American Eagle invites college kids to do their laundry

    They've created a lead magnet and just need to determine how to capture and nurture. A good example of creating value to draw prospects, allowing you to be center stage when its your show. There are some pros and cons; it's a good concept that will appeal to several.
  • Posted on: 10/27/2017

    When are text messages welcome from retailers?

    The choice should be up to the consumer about types of messages they wish to receive. Retailers should follow opt in as a guideline. Future communication tools that could be of value include location based alerts, such as being notified of a sale within a certain proximity to a store.
  • Posted on: 10/25/2017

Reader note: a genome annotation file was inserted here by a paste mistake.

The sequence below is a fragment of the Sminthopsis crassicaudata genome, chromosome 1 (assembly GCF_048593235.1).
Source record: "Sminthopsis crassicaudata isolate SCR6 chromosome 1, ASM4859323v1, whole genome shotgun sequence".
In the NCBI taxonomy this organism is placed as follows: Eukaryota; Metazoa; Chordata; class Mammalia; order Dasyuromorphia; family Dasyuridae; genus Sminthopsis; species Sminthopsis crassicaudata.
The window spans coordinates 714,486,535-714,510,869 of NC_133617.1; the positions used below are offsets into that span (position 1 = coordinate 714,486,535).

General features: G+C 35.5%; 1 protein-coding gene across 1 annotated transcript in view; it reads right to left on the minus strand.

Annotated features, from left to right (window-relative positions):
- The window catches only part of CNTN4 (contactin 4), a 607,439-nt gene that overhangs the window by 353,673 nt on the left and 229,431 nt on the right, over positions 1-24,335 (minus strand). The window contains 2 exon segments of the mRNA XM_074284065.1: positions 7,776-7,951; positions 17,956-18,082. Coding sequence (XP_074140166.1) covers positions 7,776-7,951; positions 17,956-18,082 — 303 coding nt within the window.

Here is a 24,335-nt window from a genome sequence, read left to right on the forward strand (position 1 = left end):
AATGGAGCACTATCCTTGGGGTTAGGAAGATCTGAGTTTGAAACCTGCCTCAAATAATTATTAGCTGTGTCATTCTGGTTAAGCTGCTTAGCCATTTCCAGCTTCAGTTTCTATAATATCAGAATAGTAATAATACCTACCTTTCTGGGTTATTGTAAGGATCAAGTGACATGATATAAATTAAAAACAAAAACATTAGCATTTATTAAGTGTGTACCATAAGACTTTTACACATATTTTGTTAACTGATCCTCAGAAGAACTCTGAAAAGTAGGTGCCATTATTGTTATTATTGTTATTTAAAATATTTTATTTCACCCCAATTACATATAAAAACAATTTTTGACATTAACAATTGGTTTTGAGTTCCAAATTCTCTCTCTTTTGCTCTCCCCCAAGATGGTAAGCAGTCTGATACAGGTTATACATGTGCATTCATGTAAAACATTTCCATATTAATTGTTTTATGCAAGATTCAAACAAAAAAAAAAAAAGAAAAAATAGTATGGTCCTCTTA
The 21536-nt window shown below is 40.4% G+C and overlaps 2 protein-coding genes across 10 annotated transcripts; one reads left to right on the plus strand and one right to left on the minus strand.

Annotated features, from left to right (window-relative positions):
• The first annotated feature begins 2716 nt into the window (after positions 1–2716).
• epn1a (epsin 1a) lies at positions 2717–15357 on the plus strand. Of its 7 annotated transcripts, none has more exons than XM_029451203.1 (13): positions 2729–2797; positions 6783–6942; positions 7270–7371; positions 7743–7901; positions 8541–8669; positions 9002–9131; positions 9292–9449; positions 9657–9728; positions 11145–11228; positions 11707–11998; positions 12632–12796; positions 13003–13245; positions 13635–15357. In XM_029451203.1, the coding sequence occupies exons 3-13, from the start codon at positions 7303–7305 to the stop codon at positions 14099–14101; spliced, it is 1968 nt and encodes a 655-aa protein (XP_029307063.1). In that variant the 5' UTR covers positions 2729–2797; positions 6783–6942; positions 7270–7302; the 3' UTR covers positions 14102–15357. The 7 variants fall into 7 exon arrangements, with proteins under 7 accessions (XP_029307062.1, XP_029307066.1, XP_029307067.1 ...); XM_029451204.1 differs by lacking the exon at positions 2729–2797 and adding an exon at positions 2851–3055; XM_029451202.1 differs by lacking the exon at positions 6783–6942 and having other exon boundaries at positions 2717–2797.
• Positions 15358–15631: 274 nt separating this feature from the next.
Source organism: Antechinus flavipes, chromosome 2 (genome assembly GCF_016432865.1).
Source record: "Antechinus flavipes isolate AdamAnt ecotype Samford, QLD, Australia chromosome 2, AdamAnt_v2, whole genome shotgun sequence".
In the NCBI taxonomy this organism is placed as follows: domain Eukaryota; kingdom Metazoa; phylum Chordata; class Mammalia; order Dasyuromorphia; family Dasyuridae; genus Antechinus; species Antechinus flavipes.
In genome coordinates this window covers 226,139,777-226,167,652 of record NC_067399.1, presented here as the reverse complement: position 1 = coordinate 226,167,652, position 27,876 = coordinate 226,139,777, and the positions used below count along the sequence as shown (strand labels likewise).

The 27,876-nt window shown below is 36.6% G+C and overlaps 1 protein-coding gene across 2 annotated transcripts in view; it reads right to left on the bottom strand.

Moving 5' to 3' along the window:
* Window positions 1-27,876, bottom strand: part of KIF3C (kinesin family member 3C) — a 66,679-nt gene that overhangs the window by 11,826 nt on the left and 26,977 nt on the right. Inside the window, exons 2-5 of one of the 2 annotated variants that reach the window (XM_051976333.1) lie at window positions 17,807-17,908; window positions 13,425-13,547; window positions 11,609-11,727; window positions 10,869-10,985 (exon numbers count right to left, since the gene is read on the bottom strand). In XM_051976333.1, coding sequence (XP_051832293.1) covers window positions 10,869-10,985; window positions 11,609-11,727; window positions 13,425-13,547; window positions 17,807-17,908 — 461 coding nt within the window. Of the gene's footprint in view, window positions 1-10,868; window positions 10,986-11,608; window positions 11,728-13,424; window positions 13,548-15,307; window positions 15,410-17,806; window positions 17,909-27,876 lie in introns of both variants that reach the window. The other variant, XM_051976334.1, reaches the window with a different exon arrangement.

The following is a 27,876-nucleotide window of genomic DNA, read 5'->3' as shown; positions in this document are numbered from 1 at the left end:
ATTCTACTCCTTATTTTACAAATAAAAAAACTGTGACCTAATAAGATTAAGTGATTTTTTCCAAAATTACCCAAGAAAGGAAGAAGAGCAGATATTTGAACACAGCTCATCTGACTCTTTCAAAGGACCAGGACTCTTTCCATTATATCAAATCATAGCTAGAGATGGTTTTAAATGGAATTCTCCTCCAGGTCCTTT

Amazon to begin making in-home deliveries in 37 cities

    A bold move that will require a shift in consumer behavior. Adoption will likely be slow. While many other retailers or services might be interested to be part of this, Amazon will probably keep it closed to others for a while. This will have to play out, as there are all kinds of possibilities (both positive and negative) that will determine whether it is successful. It will be interesting to see if an increase in smart home products occurs, and if there are other spin-off services as a result.
  • Posted on: 10/24/2017

    How should independents prepare for Black Friday?

    Promote your door-crasher loss-leaders online and offline in advance and talk to other retailers (including competitors) about exchanging stock like car dealers do for a wider variety. Also ensure you have a way to capture customer information/email addresses to build your list so you can continue marketing to them all year long.